As Mental Health Awareness Month draws to a close, we asked Dr Marion Carson to lead us in reflection. Marion is a Senior Research Fellow at IBTS and currently serves as Chaplain to Glasgow City Mission. Read what she had to say below:
Mental Health and Faith in Uncertain Times
According to the World Health Organisation, mental health is
“a state of mental well-being that enables people to cope with the stresses of life, realize their abilities, learn well and work well, and contribute to their community.”
In the normal run of things, most of us, most of the time, are able “to cope with the stresses of life, realize our abilities, learn and work well, and contribute to their community.” We are able to get on with life and do the things we have to do. However, most, if not all of us, also go through periods when life becomes overwhelming and we find it difficult to cope. With the help of our families and communities we are able to navigate through these times and resume our everyday activities. Some of us may have periods when specialised medical, social and pastoral care is required.
Mental health challenges are a part of “normal” life. We will all be affected in some way or other, at some time or other, and Christians have a responsibility to care for one another when things get tough. At present, however, life for many is far from “normal”. There is much conflict in the world and a great deal of economic uncertainty and hardship. Many people find themselves displaced, forced to leave all that they know in order to survive. Others find themselves isolated and alone in a world too busy to notice. In such circumstances we may well feel that our mental wellbeing is being severely undermined and that it is difficult to cope. Where does faith fit in when we are struggling to get through?
The 19th century English Jesuit poet Gerard Manley Hopkins had his fair share of mental health problems, and he wrote about them in his poetry. In “No Worst there is none” he wrote
“O the mind, mind has mountains, cliffs of fall,
Frightful, sheer, no-man-fathomed”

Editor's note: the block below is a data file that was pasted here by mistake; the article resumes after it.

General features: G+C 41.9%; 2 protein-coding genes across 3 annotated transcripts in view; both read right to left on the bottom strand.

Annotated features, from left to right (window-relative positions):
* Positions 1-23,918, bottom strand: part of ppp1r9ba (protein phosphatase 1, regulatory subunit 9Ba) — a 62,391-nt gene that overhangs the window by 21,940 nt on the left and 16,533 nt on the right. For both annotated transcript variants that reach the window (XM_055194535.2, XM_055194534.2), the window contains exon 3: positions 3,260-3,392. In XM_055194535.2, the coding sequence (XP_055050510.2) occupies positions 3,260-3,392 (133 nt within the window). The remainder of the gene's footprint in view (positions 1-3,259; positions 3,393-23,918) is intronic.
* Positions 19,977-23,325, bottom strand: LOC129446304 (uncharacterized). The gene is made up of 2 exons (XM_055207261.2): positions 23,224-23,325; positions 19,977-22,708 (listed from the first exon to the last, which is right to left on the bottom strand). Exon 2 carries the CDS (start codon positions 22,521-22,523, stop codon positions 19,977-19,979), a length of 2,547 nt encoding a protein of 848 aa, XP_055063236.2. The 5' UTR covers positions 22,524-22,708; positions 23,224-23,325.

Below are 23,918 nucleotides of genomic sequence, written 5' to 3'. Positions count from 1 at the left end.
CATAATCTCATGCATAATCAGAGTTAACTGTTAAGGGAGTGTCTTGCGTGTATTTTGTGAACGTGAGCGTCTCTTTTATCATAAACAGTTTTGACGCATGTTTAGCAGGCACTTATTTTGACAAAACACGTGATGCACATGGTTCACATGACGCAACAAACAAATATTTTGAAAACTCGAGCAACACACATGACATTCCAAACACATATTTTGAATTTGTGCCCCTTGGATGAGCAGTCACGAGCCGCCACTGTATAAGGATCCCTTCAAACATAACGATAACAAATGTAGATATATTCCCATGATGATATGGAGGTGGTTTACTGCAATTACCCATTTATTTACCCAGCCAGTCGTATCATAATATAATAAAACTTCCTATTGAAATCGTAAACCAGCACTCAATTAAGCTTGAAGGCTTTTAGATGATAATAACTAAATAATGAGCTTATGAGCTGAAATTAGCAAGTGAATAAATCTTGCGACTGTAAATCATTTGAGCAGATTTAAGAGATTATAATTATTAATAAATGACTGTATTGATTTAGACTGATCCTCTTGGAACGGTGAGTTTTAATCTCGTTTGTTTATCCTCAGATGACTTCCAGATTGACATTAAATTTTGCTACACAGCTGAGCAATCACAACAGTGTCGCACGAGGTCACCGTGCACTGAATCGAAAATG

For me, these words capture the roller coaster of thoughts and emotions which so many people are experiencing as we face so much uncertainty. Whatever our circumstances, there may be emotional highs and lows, and our thoughts can take us to places we do not want to go. The highs might be exhilarating, but the lows, as Hopkins writes, can be like falling down a sheer cliff straight into darkness, and it can be very hard to climb back out. We lose perspective and get lost in our anxieties and fears, regrets and self-condemnation.
In the same poem, Hopkins asks,
“Comforter, where, where is your comforting?”
He cannot sense God’s presence; he feels lost and alone. Any consolation that his faith has given him in the past seems to have gone. So where is the comfort that God promises? When we are experiencing anxiety, fear and low mood, isolation and loneliness it can be tempting to reproach ourselves for being weak Christians and even to think that God has left us. But in Romans 8:26 Paul tells us that is it precisely when we are weak that the Holy Spirit is working: “The Spirit”, he says, “helps us in our weakness. We do not know what we ought to pray for, but the Spirit himself intercedes for us through wordless groans.” When our thoughts and emotions are climbing mountains and falling down cliffs, when we are wondering where God is, these words bring us hope. We are not left to our own devices - the Holy Spirit, the Comforter, is praying for us and working for us in ways we cannot understand.
Later in the letter, Paul gives a blessing. In it he builds on the message of hope that knowledge of the Spirit working on our behalf brings. Whether you yourself or someone you are caring for is struggling just now, it is my prayer that his words will bring some comfort to you.
“May the God of hope fill you with all joy and peace as you trust in Him, so that you may overflow with hope by the power of the Holy Spirit”